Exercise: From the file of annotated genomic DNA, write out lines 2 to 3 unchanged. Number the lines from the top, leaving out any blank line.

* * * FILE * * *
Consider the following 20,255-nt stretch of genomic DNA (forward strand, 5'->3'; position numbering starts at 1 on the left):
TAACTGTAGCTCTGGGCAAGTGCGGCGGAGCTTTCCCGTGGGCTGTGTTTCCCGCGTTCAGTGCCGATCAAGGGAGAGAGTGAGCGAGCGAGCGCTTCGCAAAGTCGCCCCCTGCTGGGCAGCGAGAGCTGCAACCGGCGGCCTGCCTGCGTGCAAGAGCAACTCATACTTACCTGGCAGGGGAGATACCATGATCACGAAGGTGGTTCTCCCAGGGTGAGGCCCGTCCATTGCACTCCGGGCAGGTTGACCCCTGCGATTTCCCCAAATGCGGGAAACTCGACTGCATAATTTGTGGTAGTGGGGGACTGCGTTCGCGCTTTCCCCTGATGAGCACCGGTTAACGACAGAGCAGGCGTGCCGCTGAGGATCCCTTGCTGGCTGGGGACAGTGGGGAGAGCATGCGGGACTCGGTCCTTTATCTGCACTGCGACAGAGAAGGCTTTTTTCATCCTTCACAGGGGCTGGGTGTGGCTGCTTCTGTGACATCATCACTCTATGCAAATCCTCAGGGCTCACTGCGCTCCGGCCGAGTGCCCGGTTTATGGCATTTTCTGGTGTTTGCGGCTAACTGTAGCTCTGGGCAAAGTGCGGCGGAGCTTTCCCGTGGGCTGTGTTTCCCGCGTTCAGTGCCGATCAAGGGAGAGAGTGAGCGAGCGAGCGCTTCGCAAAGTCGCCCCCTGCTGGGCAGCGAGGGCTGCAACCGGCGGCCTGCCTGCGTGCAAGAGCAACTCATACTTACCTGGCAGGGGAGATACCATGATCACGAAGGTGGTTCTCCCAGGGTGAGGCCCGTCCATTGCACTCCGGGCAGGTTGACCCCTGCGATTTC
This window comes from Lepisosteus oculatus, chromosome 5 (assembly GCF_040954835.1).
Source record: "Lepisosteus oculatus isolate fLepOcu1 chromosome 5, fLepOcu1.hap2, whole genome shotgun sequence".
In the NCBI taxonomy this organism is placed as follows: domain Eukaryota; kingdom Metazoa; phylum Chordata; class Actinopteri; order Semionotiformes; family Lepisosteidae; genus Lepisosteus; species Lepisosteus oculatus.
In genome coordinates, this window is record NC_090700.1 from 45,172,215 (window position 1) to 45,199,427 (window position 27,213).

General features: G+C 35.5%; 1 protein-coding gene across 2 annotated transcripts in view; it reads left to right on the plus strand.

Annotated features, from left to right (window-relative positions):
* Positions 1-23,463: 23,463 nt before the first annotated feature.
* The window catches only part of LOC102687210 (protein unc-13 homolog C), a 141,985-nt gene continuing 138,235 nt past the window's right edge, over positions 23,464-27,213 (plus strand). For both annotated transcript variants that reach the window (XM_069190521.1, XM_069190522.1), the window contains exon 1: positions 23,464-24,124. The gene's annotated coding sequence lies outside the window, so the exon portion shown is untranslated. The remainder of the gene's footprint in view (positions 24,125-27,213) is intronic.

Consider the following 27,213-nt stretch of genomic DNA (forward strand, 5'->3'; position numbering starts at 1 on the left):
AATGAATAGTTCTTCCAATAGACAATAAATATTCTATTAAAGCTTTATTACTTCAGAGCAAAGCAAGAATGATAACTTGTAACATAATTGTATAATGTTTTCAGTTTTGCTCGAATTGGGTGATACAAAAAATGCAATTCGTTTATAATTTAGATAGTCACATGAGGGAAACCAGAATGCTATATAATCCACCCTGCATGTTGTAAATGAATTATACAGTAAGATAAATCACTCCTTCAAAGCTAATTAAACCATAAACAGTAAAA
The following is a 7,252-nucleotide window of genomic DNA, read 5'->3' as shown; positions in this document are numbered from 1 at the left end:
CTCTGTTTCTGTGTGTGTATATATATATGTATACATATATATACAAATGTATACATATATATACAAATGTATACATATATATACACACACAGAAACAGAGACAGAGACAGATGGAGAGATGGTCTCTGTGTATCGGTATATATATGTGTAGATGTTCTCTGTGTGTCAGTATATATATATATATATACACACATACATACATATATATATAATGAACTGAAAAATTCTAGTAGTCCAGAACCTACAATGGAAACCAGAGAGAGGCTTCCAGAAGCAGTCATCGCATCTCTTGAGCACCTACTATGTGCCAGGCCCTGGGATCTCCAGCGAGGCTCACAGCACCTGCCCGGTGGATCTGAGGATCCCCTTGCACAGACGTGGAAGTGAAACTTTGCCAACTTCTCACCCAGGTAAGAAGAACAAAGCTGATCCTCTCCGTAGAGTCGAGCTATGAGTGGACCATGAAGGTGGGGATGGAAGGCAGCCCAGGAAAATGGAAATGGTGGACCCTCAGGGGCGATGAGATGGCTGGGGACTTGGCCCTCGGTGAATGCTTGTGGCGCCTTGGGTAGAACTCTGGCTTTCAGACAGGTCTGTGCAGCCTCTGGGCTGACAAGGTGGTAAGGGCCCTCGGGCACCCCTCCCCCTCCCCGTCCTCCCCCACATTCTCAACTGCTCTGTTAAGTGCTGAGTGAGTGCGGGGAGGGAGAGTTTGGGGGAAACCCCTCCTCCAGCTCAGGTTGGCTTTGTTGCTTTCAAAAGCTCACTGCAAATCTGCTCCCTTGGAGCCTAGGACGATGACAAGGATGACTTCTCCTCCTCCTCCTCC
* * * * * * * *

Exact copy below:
TAACTGTAGCTCTGGGCAAGTGCGGCGGAGCTTTCCCGTGGGCTGTGTTTCCCGCGTTCAGTGCCGATCAAGGGAGAGAGTGAGCGAGCGAGCGCTTCGCAAAGTCGCCCCCTGCTGGGCAGCGAGAGCTGCAACCGGCGGCCTGCCTGCGTGCAAGAGCAACTCATACTTACCTGGCAGGGGAGATACCATGATCACGAAGGTGGTTCTCCCAGGGTGAGGCCCGTCCATTGCACTCCGGGCAGGTTGACCCCTGCGATTTCCCCAAATGCGGGAAACTCGACTGCATAATTTGTGGTAGTGGGGGACTGCGTTCGCGCTTTCCCCTGATGAGCACCGGTTAACGACAGAGCAGGCGTGCCGCTGAGGATCCCTTGCTGGCTGGGGACAGTGGGGAGAGCATGCGGGACTCGGTCCTTTATCTGCACTGCGACAGAGAAGGCTTTTTTCATCCTTCACAGGGGCTGGGTGTGGCTGCTTCTGTGACATCATCACTCTATGCAAATCCTCAGGGCTCACTGCGCTCCGGCCGAGTGCCCGGTTTATGGCATTTTCTGGTGTTTGCGGCTAACTGTAGCTCTGGGCAAAGTGCGGCGGAGCTTTCCCGTGGGCTGTGTTTCCCGCGTTCAGTGCCGATCAAGGGAGAGAGTGAGCGAGCGAGCGCTTCGCAAAGTCGCCCCCTGCTGGGCAGCGAGGGCTGCAACCGGCGGCCTGCCTGCGTGCAAGAGCAACTCATACTTACCTGGCAGGGGAGATACCATGATCACGAAGGTGGTTCTCCCAGGGTGAGGCCCGTCCATTGCACTCCGGGCAGGTTGACCCCTGCGATTTC
This window comes from Lepisosteus oculatus, chromosome 5 (assembly GCF_040954835.1).